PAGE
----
September 16, 2013
Generally speaking, teachers are conditioned (taught? Pavlov?) to take their victories where they can get them. In fact, we have been known to celebrate even the smallest of victories. And why not? To Ms. Kunzmann’s sensibilities, there is nothing greater than watching a struggling student light upon the fact that he can now grasp a concept, an abstract thought, that just yesterday had eluded him.
Me: “A noun is also an idea or concept or a state of being. For example, ‘justice’ or ‘nirvana’.””
Secondary Student: “Huh?”
Six months later.
Secondary Student: “Miss! A noun is like ‘justice’ or ‘nirvana’!”
Nothing quite like watching the light flicker on.
And though sometimes imperceptible, it is these small victories that renew my vigor and shore up my strength. Today dear Readers, I had a small victory.
Although I knew it was coming, I was shocked and deflated as I read my students’ quarterly reading and writing test scores on the report I had just pulled from my mailbox at school. The average score in one of my classes was 16.4 out of 30 for Reading and 19.2 out of 35 for writing. That is 54.7% and 54.9% respectively. All in all, dear Readers, since 70% is proficient, only a grand total of 14 of my students passed either of the tests. .09% of my students passed.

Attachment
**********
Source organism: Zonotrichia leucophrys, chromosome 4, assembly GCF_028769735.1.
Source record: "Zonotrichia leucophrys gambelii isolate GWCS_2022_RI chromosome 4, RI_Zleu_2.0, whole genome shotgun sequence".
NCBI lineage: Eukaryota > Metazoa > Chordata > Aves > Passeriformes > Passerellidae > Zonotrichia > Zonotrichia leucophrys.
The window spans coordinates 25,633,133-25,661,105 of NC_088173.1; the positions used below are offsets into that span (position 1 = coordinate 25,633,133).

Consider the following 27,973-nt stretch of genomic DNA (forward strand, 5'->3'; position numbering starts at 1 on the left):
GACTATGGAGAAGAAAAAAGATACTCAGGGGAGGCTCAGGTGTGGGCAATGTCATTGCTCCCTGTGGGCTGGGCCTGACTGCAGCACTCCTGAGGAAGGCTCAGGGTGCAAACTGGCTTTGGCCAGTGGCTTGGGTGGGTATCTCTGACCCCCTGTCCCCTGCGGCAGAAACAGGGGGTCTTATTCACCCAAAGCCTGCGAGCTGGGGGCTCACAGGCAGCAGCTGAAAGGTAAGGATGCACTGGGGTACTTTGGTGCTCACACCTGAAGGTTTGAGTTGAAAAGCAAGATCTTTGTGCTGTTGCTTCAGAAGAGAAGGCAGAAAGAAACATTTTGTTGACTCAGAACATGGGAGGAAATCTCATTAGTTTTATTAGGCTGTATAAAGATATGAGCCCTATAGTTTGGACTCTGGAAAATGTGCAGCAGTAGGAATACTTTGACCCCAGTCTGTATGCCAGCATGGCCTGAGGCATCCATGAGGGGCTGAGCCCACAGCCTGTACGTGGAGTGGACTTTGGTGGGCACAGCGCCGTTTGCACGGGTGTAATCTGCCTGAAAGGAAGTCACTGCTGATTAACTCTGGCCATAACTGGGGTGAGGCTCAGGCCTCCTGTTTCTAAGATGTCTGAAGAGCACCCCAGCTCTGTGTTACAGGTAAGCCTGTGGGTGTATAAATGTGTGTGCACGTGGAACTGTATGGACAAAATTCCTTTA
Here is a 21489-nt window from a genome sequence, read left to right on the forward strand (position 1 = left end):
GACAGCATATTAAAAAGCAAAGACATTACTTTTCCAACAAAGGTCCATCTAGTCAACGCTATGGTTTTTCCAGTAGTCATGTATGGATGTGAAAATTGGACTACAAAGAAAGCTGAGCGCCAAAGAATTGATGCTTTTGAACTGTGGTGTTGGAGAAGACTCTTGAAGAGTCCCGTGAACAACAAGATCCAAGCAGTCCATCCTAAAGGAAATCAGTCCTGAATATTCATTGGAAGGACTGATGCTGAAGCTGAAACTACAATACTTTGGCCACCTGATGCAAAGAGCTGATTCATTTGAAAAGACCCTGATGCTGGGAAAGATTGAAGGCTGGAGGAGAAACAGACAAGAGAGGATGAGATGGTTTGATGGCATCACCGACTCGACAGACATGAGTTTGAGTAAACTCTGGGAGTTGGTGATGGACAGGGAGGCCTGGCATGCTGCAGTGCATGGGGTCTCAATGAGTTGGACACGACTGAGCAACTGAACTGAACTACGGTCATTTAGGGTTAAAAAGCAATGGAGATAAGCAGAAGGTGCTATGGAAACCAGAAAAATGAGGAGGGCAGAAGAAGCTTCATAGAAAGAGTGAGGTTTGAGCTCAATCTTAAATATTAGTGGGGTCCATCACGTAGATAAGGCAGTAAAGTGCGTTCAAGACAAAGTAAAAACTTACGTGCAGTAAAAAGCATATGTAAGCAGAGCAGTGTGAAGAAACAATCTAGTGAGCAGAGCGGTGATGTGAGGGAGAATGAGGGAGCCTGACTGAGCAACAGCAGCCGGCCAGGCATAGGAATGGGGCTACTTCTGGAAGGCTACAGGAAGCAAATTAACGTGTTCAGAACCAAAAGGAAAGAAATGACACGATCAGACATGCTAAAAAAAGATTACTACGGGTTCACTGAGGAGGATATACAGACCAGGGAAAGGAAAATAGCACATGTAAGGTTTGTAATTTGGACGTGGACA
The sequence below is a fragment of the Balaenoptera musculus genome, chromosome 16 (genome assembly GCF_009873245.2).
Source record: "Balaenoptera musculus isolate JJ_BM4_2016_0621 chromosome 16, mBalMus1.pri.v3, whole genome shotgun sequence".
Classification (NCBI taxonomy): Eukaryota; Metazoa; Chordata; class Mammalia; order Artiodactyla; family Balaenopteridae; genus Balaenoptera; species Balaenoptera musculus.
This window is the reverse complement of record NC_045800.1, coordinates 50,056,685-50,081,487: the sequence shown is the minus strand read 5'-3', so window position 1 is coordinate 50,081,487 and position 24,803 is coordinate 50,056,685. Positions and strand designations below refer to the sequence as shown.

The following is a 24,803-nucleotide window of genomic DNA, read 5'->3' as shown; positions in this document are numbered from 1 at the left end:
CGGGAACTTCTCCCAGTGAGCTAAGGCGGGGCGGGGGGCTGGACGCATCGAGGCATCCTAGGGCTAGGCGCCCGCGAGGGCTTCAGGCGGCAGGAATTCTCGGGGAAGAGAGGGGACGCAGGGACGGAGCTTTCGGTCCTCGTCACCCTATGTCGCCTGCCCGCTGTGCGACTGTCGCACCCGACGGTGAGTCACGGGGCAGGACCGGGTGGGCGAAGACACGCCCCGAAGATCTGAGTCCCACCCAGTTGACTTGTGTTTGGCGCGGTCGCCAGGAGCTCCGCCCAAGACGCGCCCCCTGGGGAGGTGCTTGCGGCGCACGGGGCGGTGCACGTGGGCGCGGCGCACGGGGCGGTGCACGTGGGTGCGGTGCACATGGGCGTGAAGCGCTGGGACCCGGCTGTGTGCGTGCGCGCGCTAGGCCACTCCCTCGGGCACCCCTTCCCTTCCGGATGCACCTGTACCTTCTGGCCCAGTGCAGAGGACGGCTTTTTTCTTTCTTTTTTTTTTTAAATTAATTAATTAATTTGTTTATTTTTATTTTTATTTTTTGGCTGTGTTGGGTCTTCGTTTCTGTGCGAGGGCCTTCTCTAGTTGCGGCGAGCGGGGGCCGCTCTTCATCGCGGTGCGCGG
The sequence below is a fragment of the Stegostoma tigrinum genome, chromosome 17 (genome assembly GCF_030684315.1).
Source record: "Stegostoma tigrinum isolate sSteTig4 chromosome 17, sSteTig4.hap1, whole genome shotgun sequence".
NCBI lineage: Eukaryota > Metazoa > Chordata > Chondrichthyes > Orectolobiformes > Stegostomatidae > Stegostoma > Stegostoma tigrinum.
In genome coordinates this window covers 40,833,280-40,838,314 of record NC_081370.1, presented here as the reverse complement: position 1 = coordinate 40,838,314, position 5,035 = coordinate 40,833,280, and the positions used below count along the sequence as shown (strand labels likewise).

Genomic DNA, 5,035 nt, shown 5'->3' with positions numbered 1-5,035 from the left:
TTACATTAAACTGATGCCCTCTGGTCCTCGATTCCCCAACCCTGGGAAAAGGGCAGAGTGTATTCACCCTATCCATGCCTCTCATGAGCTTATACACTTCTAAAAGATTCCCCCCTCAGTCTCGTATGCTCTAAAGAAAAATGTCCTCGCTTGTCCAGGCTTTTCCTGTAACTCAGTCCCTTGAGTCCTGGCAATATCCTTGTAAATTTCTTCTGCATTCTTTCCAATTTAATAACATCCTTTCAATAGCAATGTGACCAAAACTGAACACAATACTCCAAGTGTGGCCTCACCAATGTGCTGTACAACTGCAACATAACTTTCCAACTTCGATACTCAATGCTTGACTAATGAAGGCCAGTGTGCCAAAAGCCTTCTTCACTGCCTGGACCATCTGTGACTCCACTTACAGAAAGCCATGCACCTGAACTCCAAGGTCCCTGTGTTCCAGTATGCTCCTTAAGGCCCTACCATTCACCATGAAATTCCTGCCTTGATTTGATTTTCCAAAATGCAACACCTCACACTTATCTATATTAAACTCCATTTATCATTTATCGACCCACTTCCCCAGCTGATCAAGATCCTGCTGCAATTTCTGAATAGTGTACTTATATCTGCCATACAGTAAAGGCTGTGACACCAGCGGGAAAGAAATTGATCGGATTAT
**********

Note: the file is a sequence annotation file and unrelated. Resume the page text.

Let me just pause a moment to allow that to sink in, dear Readers.
So for all intents and purposes, it looks as though public education is a dismal failure and as their teacher, I have been complicit In the downfall of my students’ college and career readiness. However, my faithful Readers know this to not be the case. Last week, I went into detail, here on this post, as to why the tests were completely invalid. I remain unchanged. However, there still remained the problem of facing the administration with what I know to be a valid complaint.
“You want me to do what?” Did I just hear my administrator correctly? “You want me to include these grades in with my students’ final quarterly grades? I can’t do that! More than half, no, more than three-quarters of my students will be failing my class! I can’t do that to them!”
“You mean you can’t do that to yourself? Aren’t those grades a reflection of your teaching abilities?”
My what!? I know I just heard that correctly. “Ms. So-and-So, you know the tests are flawed, you even alluded to that fact last week. Besides, I’m not the least bit concerned with how I look as an educator. I’m concerned with how I would look as a human being! It would crush my students’ spirit to include these tests with the rest of their grades. I can’t do that. This has nothing to do with me and everything to do with tests that are blatantly false and invalid. I can’t include them, I won’t.”
Wow! Did I just say what I thought I just said? Yup, I sure did, and I’ll say it again, “There is no way I will include those test scores in with my students’ quarterly final grades. I can’t and I won’t.”
So that is where I left it, dear Readers. It remains to be seen if my administration will override my Pearson’s Gradebook and include the scores anyway. But my students are aware of what is going on. I had a little Come to Jesus meeting with my classes and explained to them what I was asked to do and what I had refused to do. It was high time somebody stood up to them.
My students know their true grades, and even better, they know their true worth. And that puts a smile on my face and a spring in my step. In fact, dear Readers, it could quite possibly be said that I am in the state of nirvana. Peace, ~v.